On December 27, 1865, the new Masonic Hall was dedicated in due form by Most Worshipful Past Grand Master N. Greene CURTIS. Officers of the Sacramento Lodges were then jointly installed by him. A banquet followed and oration by Brother CURTIS. Sacramento Lodge No. 40 took a very active part in the activities of the Masonic Hall Association under whose supervision the building was constructed.

                   As early as May 30, 1903 it was forseen that the Masonic Temple then in use could not continue to accommodate the growing Lodges. Sacramento Lodge No. 40 urged the trustees of the Masonic Hall Association to sell the Masonic Temple and subsequently build a modern Temple suitable for the requirements of all the Masonic bodies in Sacramento.

                   By November 2, 1906 the trustees had been directed to purchase Lots No. 5 and 6  in the block bounded by 11th and 12th, I and J Streets. A deposit of $1000 had been made to secure the property. A temporary stumbling block arose at this time when it was discovered that the trustees did not have the power to accomplish this in legal form under the then existing articles of incorporation of the Masonic Hall Association. Steps were taken to form a new association but it was not until four years later, March 1, 1907, that Sacramento Lodge No. 40 went on record as favoring the construction of a new Masonic Temple on the proposed site, at the earliest practical date. There was still some opposition to the plan however and some forces wanted an alternate location on L Street between 13th and 14th Streets. Time dragged on. The old Masonic Hall Association had been dissolved by order of the superior Court of Sacramento County and the Masonic Temple Association was incorporated to take its place.

                    It was not until May 1, 1916 that a resolution was adopted by the stockholders of the Masonic Temple Association to proceed with the financing and construction of the new Temple on the Northwest Corner of 12th and J Streets. This measure carried by a 1180-to-11 vote. One wonders at the long delay in plans.

                   On Friday evening, September 6, 1918, a meeting of all the Masonic bodies in Sacramento took place at the new Masonic Temple. Brother Joseph Hardin Stephens, Past Master of Sacramento Lodge No. 40 and President of the Board of Trustees of the Masonic Temple Association acted as chairman. Object of the meeting was to open the old box that had been placed in the cornerstone of the old Temple on June 24, 1865. It was also decided that there should be a dedication for the old service flag with its 100 stars representing the members of the five Sacramento Blue Lodges who were in the service of the United States armed forces.

                   Brother Frank Tade, another Past Master of Sacramento Lodge No. 40 read the list of the contents of the old box and also the list of articles to be placed in the new casket. Brother Clive William Porter of Sacramento Lodge No. 40 acted as artificer in metals and sealed the casket.

                   Among those present were that group who had also been present at the laying of the cornerstone of the old Masonic Temple in 1865: Brothers William Monroe PETRIE, Past Master of Sacramento Lodge No. 40; Samuel Hason JACKMAN of Tehama Lodge No. 3; John OCHSNER of Washington Lodge No. 20, and Myron H. RENWICK, Past Master of Washington Lodge No. 20.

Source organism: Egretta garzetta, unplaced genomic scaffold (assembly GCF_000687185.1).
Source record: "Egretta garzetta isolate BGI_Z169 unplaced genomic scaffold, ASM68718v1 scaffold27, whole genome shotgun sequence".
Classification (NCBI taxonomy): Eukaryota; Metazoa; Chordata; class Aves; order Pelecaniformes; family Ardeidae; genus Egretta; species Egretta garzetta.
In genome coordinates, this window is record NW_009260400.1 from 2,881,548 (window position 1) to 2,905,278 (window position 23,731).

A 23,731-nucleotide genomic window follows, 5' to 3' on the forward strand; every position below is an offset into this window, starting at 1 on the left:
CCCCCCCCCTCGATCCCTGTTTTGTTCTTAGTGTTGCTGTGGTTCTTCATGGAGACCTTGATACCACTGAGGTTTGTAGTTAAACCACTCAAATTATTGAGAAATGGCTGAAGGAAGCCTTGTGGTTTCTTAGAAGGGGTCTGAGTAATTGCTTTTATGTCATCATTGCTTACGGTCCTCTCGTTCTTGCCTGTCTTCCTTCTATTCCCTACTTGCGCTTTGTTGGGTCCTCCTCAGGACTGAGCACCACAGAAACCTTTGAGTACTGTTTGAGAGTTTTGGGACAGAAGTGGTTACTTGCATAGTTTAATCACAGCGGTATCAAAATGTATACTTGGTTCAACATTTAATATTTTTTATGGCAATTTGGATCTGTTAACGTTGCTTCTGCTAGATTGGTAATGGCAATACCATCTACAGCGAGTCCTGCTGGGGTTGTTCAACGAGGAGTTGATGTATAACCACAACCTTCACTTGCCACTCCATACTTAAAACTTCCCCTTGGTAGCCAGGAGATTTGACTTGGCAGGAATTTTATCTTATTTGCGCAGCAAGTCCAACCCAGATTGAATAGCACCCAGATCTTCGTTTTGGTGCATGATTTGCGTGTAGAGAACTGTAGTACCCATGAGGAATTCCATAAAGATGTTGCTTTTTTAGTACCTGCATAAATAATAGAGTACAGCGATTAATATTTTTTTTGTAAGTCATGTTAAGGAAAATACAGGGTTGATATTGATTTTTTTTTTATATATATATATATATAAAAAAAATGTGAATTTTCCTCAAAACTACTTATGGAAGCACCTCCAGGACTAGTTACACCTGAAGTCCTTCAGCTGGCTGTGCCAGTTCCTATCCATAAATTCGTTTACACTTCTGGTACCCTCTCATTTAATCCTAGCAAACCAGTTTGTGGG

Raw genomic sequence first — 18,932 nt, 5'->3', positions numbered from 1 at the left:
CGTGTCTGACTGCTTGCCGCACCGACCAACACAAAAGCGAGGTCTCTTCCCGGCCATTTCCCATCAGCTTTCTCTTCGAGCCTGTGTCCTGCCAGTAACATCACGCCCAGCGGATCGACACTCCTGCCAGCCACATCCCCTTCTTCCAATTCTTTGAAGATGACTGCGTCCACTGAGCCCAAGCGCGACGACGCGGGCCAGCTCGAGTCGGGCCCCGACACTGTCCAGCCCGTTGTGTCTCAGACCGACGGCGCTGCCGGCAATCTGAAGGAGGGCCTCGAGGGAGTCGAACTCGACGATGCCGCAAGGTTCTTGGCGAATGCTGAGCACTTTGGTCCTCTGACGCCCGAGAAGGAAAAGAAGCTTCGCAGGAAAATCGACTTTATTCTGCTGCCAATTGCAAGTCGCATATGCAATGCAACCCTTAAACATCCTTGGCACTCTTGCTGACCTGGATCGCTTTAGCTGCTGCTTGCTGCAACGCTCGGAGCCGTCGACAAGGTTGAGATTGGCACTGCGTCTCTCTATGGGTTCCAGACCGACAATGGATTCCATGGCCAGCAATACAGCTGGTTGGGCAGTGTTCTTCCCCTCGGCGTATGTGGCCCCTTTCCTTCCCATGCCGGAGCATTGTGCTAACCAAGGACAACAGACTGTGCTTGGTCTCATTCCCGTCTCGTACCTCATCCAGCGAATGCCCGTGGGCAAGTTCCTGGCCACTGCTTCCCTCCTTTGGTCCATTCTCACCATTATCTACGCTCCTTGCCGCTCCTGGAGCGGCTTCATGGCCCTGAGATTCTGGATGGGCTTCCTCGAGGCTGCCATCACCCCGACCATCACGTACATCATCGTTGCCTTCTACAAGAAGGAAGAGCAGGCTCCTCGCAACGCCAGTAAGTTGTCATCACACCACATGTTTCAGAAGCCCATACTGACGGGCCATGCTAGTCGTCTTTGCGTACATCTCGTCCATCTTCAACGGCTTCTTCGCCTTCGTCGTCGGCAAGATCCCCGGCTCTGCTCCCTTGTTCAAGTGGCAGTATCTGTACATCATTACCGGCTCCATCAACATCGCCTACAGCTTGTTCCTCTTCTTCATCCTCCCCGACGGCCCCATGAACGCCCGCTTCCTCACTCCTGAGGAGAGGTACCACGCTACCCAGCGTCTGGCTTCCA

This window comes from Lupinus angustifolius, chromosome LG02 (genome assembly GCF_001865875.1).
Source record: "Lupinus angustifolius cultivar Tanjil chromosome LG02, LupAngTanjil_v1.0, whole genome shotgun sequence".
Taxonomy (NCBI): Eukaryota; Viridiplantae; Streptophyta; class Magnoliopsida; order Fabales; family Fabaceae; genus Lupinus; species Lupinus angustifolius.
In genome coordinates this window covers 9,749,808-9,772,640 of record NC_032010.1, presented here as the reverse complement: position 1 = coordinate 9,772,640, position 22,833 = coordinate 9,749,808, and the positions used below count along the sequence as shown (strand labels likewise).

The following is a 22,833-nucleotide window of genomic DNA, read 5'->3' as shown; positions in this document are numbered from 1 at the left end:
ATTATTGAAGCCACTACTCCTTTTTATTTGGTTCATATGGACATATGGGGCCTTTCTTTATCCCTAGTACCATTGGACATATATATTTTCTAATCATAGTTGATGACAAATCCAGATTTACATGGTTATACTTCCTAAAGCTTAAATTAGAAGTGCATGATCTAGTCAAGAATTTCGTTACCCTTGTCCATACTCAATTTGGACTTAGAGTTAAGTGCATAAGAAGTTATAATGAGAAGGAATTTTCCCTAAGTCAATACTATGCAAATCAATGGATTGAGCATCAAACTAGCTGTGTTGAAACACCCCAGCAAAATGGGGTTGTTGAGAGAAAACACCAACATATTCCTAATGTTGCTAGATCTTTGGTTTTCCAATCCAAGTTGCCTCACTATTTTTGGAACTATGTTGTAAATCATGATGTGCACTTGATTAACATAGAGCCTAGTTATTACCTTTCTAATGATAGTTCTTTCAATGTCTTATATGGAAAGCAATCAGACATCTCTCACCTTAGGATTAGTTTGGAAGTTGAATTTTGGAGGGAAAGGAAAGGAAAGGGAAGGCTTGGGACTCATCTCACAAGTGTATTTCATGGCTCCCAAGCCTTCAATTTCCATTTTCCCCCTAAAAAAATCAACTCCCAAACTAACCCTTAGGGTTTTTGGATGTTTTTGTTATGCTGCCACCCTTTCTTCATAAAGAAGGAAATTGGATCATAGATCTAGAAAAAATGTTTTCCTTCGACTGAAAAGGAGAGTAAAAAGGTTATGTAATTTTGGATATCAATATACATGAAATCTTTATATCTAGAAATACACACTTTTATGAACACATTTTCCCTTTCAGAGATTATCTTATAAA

Brother J. S. CHAMBERS of Union Lodge No. 58 was speaker of the evening. Brother Frank TADE served as historian and his remarks concerned the early history of Masonry in California and particularly in Sacramento at the time of the cornerstone laying in 1865.

                 The next day, Saturday, September 7, 1918, the Most Worshipful Grand Lodge of Free and Accepted Masons of California convened in special session to lay the cornerstone of the new Masonic Temple in course of construction on the northwest corner of 12th and J Streets.

                  The Cornerstone was laid in accordance with the custom of the Grand Lodge by the Most Worshipful William Rhodes HERVEY, Grand Master. Past Grand Master Albert Glenn BURNETT, acting Grand Orator, delivered an eloquent Masonic and patriotic oration. Brother Joseph Hardin STEPHENS, President of the Board of Trustees of the Masonic Temple Association and Past Master of Sacramento Lodge No. 40, acted as Master of Ceremonies.


                       On April 2, 1920, Sacramento Lodge No. 40 convened for the first time in the new Masonic Temple at the northwest corner of 12th and J Streets and 136 members responded to roll call. The following resolution was unanimously adopted: "Whereas the Masonic Temple, located on the northwest corner of 12th and J Streets in the City of Sacramento, County of Sacramento, State of California, is now completed and ready for occupancy by the Lodges of Free and Accepted Masons resident in said City of Sacramento, now, therefore, be it resolved that Sacramento Lodge No. 40, Free and Accepted Masons of the State of California, does hereby select, appoint and designate said Masonic Temple, situated as aforesaid, as the  place where the meetings of said Sacramento Lodge No. 40 shall be held hereafter in the place and stead of the old Masonic Temple at the southwest corner of Sixth and K Streets."

                    On April 16, 1920, Fred Chaffee WARREN and Matthew RIDLEY were raised to the sublime degree of Master Mason, the first members of our Lodge to receive this degree in the new Temple. Brother WARREN died November 1, 1941, but Brother RIDLEY is still a member of our Lodge.

                    On the afternoon of May 15, 1920, the Masonic Temple was dedicated by the Most Worshipful Charles Albert ADAMS, Grand Master of Masons of California, assisted by the other officers of the Grand Lodge.





© 2007 Sally Kaleta.




 Sacramento County